Kindergartners from low-income families spent more than six hours a day in front of screens during two early months of the COVID-19 pandemic, a small Ohio study suggests.
That is nearly double the screen time found before the pandemic in similar children, according to other research.
Caregivers from low-income households may have faced more difficulties than those from more advantaged families in managing the time their children spent watching TV and using computers, phones and tablets when child care was shut down, according to the researchers.
Still, the results are concerning, said Rebecca Dore, lead author of the study and senior research associate at The Ohio State University’s Crane Center for Early Childhood Research and Policy.
“We found a high level of media use compared to what many experts think is appropriate for this age group,” Dore said.
“Some of that time spent using media was positive: watching educational videos and connecting with friends and family. But the amount of time they spent is something we should be aware of.”
Dore conducted the research with Ohio State colleagues Kelly Purtell, associate professor of human sciences, and Laura Justice, professor of educational studies and executive director of The Crane Center.
The study was published online recently in the Journal of Developmental & Behavioral Pediatrics.
The study involved 151 low-income caregivers of kindergartners in Ohio who completed online questionnaires between May 1 and June 30, 2020, as part of a larger study.
Caregivers responded to 12 questions assessing children’s media use on the most recent weekday and weekend day. Media use included any kind of video, including television, movies or short clips on any electronic device, and using apps or games on any type of device.
Results showed that children averaged 6.6 hours a day of media use. Contrary to previous research, weekday use (6.8 hours) was higher than weekend media use (5.8 hours).
“That suggests parents might have been using media as a substitute for the time their children would have been spending in some type of child care that was closed because of the pandemic,” Dore said.
“Increased screen time may be particularly concerning for children from low-income households who had higher levels even before the pandemic: over three and a half hours per day compared with less than two hours for children from high-income homes.”
Remote schooling didn’t seem to be the main reason driving the results. Findings showed 84% of children had direct contact with their teachers once a week or less, with 53% reporting no direct contact.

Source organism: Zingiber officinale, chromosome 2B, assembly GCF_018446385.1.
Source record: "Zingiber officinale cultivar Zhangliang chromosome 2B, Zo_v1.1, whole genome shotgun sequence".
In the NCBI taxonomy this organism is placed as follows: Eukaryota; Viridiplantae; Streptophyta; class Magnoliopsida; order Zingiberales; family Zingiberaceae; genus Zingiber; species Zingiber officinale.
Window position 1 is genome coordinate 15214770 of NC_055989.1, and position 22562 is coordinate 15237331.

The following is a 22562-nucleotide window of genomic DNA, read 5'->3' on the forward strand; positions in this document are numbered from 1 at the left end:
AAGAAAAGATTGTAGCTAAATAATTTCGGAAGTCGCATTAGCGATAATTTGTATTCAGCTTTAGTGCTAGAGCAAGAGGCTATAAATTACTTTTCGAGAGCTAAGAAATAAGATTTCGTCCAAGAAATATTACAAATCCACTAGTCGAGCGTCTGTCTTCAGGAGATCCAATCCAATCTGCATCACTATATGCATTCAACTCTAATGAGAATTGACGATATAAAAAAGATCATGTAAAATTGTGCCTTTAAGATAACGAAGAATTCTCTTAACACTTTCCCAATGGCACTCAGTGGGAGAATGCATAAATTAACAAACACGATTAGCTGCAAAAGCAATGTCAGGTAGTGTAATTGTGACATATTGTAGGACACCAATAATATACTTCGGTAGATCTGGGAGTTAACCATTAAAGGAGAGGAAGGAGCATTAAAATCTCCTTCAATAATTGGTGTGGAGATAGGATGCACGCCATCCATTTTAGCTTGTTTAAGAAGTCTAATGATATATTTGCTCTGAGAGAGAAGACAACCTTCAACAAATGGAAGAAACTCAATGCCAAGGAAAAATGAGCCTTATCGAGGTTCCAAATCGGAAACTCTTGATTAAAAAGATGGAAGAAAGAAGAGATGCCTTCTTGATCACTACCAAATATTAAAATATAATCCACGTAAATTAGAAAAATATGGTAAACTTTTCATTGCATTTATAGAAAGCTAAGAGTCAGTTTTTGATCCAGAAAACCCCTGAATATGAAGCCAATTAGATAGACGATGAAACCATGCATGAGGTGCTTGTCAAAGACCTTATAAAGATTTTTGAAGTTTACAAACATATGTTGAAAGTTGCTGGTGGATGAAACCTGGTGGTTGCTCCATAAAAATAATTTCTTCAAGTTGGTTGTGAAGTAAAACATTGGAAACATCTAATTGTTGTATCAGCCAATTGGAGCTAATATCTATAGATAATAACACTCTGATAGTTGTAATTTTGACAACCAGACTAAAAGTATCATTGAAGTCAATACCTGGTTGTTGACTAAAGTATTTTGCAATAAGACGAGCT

Still, 61% of caregivers reported their child was using media for learning more than usual, perhaps watching educational TV or using educational apps unrelated to formal schooling. Also, 47% reported increased entertainment use, 45% said there was more use as a way to occupy the child’s time, 42% reported increased use for maintaining relationships with remote family and friends, and 34% said their child was spending more time using screens for family bonding.
“Importantly, we saw increases in media use in a lot of areas often considered positive, such as learning and fostering friendships, suggesting that caregivers may have been using media to supplement children’s educational and social experiences at a time when in-person options were not safe,” Justice said.
“But these families don’t have some of the resources that more advantaged families have to help with children while the parents work or do other things. For low-income families, occupying a child’s time may also be very important and necessary at times.”
Results showed that children living in families with more kids had higher levels of screen time, potentially reflecting the pressures that caregivers have with larger families, Dore said.
Girls in the study spent more time than boys did using media to connect with family and friends. Dore said caregivers should be encouraged to provide more support to boys in maintaining relationships through technology when they can’t meet in person.
It is not clear whether the high levels of media use found in this study would also be found in higher-income families.
“Other reports would suggest children from all backgrounds had higher media use during this time,” Dore said.
“But use may be even higher in lower-income families because they are less likely to have flexibility to manage children’s activities during work hours or be able to afford other child care options.”
The Ohio State University